What was it like to be a soldier fighting in the 1879 Zulu war?

Graham Charles Lear
16 min readAug 31, 2022


Lt John Rouse Merriot Chard, VC, one of the heroes of Rorke’s Drift, together with a group of other officers from the Royal Engineers. Chard is wearing his Decoration.

The Zulu war was one of the most violent wars that the British had fought with no quarter given by the Zulu and after the British defeat at the beginning of the war at Isandlwana, very little quarter was given to the Zulu as well. After Isandlwana, the British and the settlers many of them Boers who fought with the British throughout the campaign knew that if attacked by the Zulu they could expect no mercy if overrun, and indeed if they attacked the Zulu and lost would be slaughtered to a man and boy.

It did not take long for the word of what happened at Isandlwana, to spread throughout the British army in South Africa so they all knew they were up against a worthy foe. The Boers already knew what the Zulu were capable of as in 1838, they had tried to negotiate with the Zulu king Dingane ka Senzangakhona who became the King of the Zulus after assassinating his brother Shaka. Dingane preceded to lure them to a meeting after signing an agreement with the then leader Pieter Mauritz Retief and had them clubbed to death, 100 of the delegation died that day with Pieter Mauritz Retief being the last one to die after having to witness the death of his son. Dingane then directed the attack against the Voortrekker Laagers where they slaughtered 534 men, women and children. So they knew what to expect from the Zulu.

So what did the ordinary British soldier and their officers make of all this, and what did they have to endure while in this war?

It is fortunate that we have letters written by both officers and ranks that describe what was going on

Corporal George Howe the army corps, the Royal Engineers is one such soldier. He shows us the full impact of military events at a personal or small-unit level, something that cannot be readily derived from other sources, especially for those on the sidelines of major engagements. Essential detail, then, is the first gain from these letters, as possible ingredients in the whole psychological picture of the war, and our understanding of it.

The sappers of 5 Field Company, Royal Engineers, were still moving up to the front. They marched from Greytown on 21 January and had gone only a few kilometres further on the 22nd.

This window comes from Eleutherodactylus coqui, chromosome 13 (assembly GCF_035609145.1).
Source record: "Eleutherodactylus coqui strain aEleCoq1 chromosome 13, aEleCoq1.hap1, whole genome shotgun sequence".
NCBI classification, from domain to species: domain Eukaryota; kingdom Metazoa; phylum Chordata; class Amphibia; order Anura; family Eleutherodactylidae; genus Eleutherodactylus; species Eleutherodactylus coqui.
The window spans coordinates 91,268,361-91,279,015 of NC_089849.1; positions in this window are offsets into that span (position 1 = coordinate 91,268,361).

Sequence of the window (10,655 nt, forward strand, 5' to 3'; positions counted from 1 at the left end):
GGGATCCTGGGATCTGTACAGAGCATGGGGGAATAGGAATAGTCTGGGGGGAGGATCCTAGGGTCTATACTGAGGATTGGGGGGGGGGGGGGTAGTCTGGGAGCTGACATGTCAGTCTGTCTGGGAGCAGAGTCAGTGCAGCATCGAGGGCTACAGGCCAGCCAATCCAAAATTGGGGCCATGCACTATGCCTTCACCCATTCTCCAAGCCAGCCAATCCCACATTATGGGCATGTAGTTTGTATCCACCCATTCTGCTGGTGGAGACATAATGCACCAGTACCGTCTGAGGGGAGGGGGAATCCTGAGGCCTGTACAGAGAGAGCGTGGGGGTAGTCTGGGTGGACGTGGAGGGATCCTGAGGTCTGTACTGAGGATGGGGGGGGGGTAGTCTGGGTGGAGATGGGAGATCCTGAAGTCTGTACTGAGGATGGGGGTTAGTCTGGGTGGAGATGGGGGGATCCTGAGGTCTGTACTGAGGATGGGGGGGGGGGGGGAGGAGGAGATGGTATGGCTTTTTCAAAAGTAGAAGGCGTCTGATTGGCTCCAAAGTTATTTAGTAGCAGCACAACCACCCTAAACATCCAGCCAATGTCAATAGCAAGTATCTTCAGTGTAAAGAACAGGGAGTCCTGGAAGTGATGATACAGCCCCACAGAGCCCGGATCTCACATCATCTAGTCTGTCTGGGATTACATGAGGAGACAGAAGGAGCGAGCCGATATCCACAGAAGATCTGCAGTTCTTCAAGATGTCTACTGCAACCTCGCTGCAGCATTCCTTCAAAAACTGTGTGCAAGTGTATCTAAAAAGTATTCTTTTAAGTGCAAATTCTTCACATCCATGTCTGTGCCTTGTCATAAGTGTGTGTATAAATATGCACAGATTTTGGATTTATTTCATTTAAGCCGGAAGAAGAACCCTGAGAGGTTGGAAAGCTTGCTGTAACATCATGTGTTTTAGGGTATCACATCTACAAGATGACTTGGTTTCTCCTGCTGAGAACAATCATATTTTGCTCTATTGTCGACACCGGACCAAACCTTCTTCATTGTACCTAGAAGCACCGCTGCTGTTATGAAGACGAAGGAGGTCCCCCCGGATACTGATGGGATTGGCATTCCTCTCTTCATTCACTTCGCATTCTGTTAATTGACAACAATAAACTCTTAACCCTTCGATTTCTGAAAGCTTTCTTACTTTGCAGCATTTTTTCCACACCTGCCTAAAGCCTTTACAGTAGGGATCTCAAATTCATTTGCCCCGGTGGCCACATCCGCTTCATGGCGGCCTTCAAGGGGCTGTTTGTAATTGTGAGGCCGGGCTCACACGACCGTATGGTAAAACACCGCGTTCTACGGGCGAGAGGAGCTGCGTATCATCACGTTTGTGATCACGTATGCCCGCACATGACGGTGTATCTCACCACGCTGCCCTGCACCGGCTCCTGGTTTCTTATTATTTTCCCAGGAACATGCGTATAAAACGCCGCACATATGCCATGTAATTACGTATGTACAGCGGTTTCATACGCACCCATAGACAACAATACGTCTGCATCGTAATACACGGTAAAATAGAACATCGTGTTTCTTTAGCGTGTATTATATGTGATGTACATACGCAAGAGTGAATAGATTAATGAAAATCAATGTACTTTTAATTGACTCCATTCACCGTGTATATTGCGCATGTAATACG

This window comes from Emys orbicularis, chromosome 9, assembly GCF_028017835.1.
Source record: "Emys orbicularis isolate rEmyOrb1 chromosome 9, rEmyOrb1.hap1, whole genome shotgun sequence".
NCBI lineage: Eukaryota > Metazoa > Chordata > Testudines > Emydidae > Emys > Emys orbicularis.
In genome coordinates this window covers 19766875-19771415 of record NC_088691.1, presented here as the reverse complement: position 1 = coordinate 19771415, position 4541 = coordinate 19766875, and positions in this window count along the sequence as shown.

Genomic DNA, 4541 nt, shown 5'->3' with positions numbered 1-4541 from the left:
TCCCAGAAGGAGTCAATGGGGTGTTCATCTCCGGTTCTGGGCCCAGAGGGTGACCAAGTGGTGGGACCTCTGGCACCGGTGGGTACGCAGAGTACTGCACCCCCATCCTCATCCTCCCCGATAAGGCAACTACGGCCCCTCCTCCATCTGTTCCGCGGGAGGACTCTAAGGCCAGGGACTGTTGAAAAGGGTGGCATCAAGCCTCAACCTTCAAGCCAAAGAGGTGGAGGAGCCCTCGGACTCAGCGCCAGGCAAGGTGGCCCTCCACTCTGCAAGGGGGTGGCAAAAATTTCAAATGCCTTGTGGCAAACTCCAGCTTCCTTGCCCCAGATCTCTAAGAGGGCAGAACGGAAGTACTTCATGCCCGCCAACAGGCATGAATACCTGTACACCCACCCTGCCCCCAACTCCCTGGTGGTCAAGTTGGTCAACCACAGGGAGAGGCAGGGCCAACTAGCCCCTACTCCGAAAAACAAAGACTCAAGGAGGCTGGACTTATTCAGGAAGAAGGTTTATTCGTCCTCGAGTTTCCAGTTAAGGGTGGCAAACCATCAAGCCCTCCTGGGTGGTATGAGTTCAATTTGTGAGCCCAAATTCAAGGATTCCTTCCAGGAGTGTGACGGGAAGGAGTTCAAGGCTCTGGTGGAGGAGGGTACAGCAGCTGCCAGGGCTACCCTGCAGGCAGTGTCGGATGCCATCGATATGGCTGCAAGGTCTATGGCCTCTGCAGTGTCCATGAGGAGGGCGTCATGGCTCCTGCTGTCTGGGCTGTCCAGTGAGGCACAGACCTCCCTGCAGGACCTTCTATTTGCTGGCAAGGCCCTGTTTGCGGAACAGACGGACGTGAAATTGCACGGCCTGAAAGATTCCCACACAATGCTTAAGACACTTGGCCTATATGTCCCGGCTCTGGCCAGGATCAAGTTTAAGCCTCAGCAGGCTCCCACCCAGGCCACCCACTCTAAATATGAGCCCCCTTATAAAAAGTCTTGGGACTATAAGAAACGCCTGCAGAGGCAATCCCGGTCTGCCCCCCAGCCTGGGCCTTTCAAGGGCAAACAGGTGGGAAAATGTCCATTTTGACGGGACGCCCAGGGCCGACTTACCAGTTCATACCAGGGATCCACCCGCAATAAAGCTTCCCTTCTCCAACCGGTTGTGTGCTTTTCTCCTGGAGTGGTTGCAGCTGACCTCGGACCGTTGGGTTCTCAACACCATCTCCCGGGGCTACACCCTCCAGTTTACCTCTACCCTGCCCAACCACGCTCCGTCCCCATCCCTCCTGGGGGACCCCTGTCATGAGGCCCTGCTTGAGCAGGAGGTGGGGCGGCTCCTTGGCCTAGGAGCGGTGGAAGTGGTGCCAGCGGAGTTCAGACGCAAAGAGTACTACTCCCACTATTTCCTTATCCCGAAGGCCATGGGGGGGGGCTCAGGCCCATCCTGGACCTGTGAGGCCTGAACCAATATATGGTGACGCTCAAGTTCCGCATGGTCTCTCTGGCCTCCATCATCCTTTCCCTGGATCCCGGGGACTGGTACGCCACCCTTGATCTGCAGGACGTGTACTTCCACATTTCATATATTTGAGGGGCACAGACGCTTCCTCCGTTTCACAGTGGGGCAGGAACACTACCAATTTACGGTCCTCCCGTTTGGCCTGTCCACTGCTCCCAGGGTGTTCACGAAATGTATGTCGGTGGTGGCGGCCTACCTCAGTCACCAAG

As Corporal George Howe wrote in one of his letters.

We met a mounted messenger with a note, “Push on for Mooi River; rumours of a reverse”. That was all we could learn. Push on we did, we almost ran. We got to Mooi River at about one. All we could learn there was that the camp had been captured, and every man was cut off.

This party of sappers was only 60-strong and faced an unpleasant dilemma: should they go back to Greytown, which they thought would be attacked, or should they dig in where they were?

Corporal Howe, again gives us the answer

About a hundred yards from the river where we had first crossed stood the house of a settler. We took possession of this. Along one side and down towards the river we drew up the wagons in line. On the other two sides, we threw up a shelter trench. We were hard at work until dusk when we broke our fast. The eyes were coming out of our heads trying to pierce the gloom. About twelve a Dutchman came in and said he had seen the enemy. Hour after hour we stood, but no enemy. The least noise brought the rifle to the ready. We all knew we had to deal with an enemy who did not know what mercy was, and should have to fight to the bitter end. I took one cartridge and put it in my breast, determining if it came to the worst to blow out my own brains rather than fall into their hands. At last, day broke, and never did we welcome it with such joy.

By 0500 Howe and his comrades were marching bravely on; after covering 22 km they were about to pitch camp when a messenger arrived with the news that 30 wagons filled with ammunition stood undefended at Sand Spruit. So on they had to go until 22h00. On 24 January they built a makeshift fort at Sand Spruit where, according to Howe, they had an attack, but it only lasted about twenty minutes. we had one wounded. said How. Four days later they marched to Helpmekaar, and so on to Rorke’s Drift. There they had to help in the construction of another and much stronger fortification, as the entire British army recoiled upon its bases and dug in.